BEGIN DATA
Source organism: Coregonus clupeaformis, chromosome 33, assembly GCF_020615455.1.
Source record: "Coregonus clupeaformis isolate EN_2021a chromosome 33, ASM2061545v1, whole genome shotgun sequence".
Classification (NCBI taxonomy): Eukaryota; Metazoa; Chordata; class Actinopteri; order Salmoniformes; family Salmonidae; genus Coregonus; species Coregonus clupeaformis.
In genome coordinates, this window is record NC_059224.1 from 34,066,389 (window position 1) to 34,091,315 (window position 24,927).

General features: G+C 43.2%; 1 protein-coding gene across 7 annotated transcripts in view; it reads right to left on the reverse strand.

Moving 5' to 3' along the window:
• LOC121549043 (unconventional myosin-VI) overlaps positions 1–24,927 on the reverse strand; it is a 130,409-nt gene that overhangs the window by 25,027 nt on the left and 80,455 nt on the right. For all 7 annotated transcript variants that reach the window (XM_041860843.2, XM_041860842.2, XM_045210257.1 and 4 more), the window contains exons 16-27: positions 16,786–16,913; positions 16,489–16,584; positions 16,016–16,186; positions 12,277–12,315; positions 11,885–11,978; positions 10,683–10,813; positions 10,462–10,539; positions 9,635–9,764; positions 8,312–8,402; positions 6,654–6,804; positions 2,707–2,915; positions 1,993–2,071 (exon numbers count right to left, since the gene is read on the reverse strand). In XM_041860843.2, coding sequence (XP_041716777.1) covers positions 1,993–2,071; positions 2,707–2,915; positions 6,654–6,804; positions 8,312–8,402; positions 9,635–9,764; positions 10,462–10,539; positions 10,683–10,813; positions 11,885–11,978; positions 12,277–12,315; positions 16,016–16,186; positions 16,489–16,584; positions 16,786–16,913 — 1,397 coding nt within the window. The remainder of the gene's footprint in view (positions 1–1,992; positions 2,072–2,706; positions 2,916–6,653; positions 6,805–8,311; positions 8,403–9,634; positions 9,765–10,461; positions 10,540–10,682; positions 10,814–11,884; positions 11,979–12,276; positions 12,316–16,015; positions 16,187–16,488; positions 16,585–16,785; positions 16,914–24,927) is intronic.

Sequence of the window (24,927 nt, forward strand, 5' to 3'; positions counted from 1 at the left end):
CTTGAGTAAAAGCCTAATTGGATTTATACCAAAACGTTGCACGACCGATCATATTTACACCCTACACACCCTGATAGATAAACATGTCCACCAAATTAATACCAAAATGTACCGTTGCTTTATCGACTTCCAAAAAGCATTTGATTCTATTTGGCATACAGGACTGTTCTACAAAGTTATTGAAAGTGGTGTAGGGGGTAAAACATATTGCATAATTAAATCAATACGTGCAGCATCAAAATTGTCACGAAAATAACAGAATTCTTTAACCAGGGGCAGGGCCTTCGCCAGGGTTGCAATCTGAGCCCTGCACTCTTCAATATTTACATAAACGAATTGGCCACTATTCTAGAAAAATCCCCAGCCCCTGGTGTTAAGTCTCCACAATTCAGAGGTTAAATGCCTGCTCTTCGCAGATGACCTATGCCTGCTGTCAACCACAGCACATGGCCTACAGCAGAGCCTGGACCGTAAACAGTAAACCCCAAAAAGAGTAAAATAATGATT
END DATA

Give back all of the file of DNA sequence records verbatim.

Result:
Source organism: Coregonus clupeaformis, chromosome 33, assembly GCF_020615455.1.
Source record: "Coregonus clupeaformis isolate EN_2021a chromosome 33, ASM2061545v1, whole genome shotgun sequence".
Classification (NCBI taxonomy): Eukaryota; Metazoa; Chordata; class Actinopteri; order Salmoniformes; family Salmonidae; genus Coregonus; species Coregonus clupeaformis.
In genome coordinates, this window is record NC_059224.1 from 34,066,389 (window position 1) to 34,091,315 (window position 24,927).

General features: G+C 43.2%; 1 protein-coding gene across 7 annotated transcripts in view; it reads right to left on the reverse strand.

Moving 5' to 3' along the window:
• LOC121549043 (unconventional myosin-VI) overlaps positions 1–24,927 on the reverse strand; it is a 130,409-nt gene that overhangs the window by 25,027 nt on the left and 80,455 nt on the right. For all 7 annotated transcript variants that reach the window (XM_041860843.2, XM_041860842.2, XM_045210257.1 and 4 more), the window contains exons 16-27: positions 16,786–16,913; positions 16,489–16,584; positions 16,016–16,186; positions 12,277–12,315; positions 11,885–11,978; positions 10,683–10,813; positions 10,462–10,539; positions 9,635–9,764; positions 8,312–8,402; positions 6,654–6,804; positions 2,707–2,915; positions 1,993–2,071 (exon numbers count right to left, since the gene is read on the reverse strand). In XM_041860843.2, coding sequence (XP_041716777.1) covers positions 1,993–2,071; positions 2,707–2,915; positions 6,654–6,804; positions 8,312–8,402; positions 9,635–9,764; positions 10,462–10,539; positions 10,683–10,813; positions 11,885–11,978; positions 12,277–12,315; positions 16,016–16,186; positions 16,489–16,584; positions 16,786–16,913 — 1,397 coding nt within the window. The remainder of the gene's footprint in view (positions 1–1,992; positions 2,072–2,706; positions 2,916–6,653; positions 6,805–8,311; positions 8,403–9,634; positions 9,765–10,461; positions 10,540–10,682; positions 10,814–11,884; positions 11,979–12,276; positions 12,316–16,015; positions 16,187–16,488; positions 16,585–16,785; positions 16,914–24,927) is intronic.

Sequence of the window (24,927 nt, forward strand, 5' to 3'; positions counted from 1 at the left end):
CTTGAGTAAAAGCCTAATTGGATTTATACCAAAACGTTGCACGACCGATCATATTTACACCCTACACACCCTGATAGATAAACATGTCCACCAAATTAATACCAAAATGTACCGTTGCTTTATCGACTTCCAAAAAGCATTTGATTCTATTTGGCATACAGGACTGTTCTACAAAGTTATTGAAAGTGGTGTAGGGGGTAAAACATATTGCATAATTAAATCAATACGTGCAGCATCAAAATTGTCACGAAAATAACAGAATTCTTTAACCAGGGGCAGGGCCTTCGCCAGGGTTGCAATCTGAGCCCTGCACTCTTCAATATTTACATAAACGAATTGGCCACTATTCTAGAAAAATCCCCAGCCCCTGGTGTTAAGTCTCCACAATTCAGAGGTTAAATGCCTGCTCTTCGCAGATGACCTATGCCTGCTGTCAACCACAGCACATGGCCTACAGCAGAGCCTGGACCGTAAACAGTAAACCCCAAAAAGAGTAAAATAATGATT